Following a company meeting on Friday, Matthias Müller has been appointed as the new CEO of Volkswagen (VW) Group effective immediately.
Müller took over this role following the resignation of the former CEO, Martin Winterkorn, who resigned on Wednesday.
Winterkorn’s resignation came in the face of a depending scandal related to allegations that VW had cheated on emissions tests in the US.
Matthias Müller was previously the Chairmain of Porsche AG, a VW subsidiary, and will remain in this position until a replacement is found.
“My most urgent task is to win back trust for the Volkswagen Group – by leaving no stone unturned and with maximum transparency, as well as drawing the right conclusions from the current situation,” remarked Müller in a statement.
“Under my leadership, Volkswagen will do everything it can to develop and implement the most stringent compliance and governance standards in our industry.”
In addition to this leadership change, VW plans sweeping structural reorganization across the entire company, with a new management model hoped to be in place by 2016.
11 million vehicles affected by scandal
The ongoing scandal VW faces regarding the use of so-called ‘defeat devices’ – specialized sensors which would detect when a car was undergoing emissions testing and change its engine output – has continued to worsen this week.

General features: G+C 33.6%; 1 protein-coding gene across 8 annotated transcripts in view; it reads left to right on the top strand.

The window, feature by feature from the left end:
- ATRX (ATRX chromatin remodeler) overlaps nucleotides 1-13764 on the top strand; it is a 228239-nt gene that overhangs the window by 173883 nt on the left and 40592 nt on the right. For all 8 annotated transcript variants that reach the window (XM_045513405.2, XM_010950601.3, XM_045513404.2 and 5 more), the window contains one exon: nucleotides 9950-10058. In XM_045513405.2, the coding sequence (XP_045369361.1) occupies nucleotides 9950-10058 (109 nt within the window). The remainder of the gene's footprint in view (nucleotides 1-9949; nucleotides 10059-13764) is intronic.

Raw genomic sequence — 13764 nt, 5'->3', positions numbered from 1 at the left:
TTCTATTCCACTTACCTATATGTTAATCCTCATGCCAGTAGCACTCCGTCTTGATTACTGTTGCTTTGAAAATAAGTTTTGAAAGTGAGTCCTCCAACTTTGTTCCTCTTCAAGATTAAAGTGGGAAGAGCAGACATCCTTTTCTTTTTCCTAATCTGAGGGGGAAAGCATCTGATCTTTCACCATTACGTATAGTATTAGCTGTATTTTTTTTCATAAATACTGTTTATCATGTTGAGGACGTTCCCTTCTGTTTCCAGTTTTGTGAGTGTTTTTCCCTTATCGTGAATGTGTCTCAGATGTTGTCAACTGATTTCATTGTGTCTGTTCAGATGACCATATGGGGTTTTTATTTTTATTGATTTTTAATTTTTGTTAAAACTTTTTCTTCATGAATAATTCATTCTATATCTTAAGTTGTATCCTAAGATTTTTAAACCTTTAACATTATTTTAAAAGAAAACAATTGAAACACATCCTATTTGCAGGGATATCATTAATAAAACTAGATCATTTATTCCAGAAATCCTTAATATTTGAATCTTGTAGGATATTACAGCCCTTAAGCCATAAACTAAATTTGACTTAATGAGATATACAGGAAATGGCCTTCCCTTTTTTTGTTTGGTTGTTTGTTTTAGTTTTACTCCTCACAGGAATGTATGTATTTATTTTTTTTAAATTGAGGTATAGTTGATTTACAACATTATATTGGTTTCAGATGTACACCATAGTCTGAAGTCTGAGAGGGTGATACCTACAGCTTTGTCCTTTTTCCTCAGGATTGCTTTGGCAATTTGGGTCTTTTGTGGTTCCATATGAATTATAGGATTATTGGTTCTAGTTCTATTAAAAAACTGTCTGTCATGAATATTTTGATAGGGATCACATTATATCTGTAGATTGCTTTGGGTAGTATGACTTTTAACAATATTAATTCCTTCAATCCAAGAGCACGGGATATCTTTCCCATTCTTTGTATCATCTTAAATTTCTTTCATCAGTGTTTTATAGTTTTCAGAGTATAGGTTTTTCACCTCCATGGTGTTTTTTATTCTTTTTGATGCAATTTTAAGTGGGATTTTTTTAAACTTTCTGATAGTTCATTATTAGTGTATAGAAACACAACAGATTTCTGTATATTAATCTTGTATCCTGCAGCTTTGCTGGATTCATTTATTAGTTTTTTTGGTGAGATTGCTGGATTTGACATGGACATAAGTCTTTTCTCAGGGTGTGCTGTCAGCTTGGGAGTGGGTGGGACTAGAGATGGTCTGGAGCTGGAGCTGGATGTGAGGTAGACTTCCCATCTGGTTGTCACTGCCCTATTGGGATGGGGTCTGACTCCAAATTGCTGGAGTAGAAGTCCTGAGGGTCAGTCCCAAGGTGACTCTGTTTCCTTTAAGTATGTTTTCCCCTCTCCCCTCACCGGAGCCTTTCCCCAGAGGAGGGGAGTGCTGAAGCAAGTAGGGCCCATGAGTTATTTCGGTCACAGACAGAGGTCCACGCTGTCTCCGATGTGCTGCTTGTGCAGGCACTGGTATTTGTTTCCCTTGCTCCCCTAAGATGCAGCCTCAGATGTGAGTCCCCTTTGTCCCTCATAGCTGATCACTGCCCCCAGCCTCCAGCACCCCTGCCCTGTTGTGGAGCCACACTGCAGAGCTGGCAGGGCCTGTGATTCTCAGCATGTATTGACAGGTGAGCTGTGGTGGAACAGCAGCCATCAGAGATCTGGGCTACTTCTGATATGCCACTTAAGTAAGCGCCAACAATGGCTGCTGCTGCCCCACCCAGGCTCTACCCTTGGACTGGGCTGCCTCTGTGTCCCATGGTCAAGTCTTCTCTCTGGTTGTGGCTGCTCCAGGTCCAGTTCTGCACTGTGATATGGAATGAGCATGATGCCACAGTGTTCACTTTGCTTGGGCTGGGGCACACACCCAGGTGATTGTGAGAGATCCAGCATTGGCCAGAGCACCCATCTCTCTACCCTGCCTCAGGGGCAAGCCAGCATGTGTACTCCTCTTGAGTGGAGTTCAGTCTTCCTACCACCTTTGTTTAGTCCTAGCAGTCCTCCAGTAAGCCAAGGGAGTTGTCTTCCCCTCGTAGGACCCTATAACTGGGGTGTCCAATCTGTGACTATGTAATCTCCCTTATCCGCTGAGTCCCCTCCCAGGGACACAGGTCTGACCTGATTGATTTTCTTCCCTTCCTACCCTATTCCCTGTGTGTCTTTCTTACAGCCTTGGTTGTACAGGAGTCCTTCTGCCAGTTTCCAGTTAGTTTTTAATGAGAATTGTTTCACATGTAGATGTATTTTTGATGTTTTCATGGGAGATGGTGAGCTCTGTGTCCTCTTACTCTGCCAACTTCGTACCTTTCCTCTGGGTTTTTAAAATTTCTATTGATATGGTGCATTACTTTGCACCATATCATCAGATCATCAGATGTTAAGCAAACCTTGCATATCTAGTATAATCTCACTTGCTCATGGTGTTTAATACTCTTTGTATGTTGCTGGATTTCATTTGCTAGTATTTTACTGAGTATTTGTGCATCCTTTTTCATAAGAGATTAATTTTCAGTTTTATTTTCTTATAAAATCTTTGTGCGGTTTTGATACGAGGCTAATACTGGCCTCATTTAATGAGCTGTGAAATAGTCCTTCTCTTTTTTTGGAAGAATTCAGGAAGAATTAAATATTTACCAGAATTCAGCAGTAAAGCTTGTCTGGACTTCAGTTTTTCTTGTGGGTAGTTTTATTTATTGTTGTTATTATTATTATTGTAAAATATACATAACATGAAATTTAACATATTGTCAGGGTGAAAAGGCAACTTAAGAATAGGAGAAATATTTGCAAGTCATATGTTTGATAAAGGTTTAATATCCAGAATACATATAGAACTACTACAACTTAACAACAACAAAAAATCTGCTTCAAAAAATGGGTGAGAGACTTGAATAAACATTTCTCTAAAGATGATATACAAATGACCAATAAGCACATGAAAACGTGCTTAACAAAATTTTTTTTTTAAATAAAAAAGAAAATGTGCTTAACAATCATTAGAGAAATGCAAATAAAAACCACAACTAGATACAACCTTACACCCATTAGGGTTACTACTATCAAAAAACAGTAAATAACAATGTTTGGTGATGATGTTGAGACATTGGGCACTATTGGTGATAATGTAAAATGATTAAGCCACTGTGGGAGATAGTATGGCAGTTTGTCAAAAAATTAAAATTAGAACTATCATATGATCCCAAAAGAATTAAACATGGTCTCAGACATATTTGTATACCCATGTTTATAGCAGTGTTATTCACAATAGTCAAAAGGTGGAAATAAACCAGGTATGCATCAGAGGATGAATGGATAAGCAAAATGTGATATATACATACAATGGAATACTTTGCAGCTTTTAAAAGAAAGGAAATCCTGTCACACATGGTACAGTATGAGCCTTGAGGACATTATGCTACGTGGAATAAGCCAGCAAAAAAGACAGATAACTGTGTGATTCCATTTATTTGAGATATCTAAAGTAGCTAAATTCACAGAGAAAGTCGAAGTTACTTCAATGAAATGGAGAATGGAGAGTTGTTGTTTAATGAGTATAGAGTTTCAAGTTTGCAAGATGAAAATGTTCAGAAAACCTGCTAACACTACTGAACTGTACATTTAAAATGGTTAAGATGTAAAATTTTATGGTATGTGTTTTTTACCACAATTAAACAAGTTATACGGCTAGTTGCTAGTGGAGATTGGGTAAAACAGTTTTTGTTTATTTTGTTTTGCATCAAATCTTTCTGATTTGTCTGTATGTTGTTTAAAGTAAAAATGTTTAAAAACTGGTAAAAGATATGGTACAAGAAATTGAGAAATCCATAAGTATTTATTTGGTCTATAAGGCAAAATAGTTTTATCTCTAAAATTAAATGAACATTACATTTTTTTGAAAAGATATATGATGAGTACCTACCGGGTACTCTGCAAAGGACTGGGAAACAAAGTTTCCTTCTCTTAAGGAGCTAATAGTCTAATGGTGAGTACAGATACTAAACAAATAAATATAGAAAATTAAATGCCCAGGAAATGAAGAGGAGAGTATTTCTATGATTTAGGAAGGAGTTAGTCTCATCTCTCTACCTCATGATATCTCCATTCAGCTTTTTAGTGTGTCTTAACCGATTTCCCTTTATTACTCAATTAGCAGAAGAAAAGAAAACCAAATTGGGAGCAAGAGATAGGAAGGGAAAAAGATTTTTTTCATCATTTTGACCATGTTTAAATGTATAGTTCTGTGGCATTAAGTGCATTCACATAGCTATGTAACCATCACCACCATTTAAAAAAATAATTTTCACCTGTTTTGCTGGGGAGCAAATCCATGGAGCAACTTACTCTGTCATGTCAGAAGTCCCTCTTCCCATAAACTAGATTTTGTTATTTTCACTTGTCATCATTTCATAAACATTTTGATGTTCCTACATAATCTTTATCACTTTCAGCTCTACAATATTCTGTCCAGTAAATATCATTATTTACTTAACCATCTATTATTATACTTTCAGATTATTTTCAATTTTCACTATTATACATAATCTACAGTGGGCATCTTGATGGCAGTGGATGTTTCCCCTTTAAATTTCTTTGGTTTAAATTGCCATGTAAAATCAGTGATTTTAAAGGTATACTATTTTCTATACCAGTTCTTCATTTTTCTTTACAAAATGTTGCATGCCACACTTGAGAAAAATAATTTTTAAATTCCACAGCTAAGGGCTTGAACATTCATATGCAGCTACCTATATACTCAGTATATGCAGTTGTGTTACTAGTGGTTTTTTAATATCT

While the US EPA claimed that 480,000 cars were affected by this issue, VW has since reportedly revealed that up to 11 million cars globally could contain the ‘defeat device’ software.
Responding to this, the company announced that it had earmarked €6.5bn ($7.27bn) to deal with the associated costs of this scandal, a move which sent its share price tumbling.
With one of the most well-known European brands now tarnished, the EU is scrambling to deal with the fallout from this scandal.
European Commission Vice President Frans Timmermans reportedly called on Volkswagen to come clean. “We have to stop fraud, and that’s why we have to get to the bottom of this,” he said according to Reuters.
He also announced that the EU could change its laws to introduce stricter emissions tests.
Meanwhile fellow European car manufacturers BMW and Daimler have distanced themselves from the issue, saying their diesel-powered vehicles comply with US clean air rules.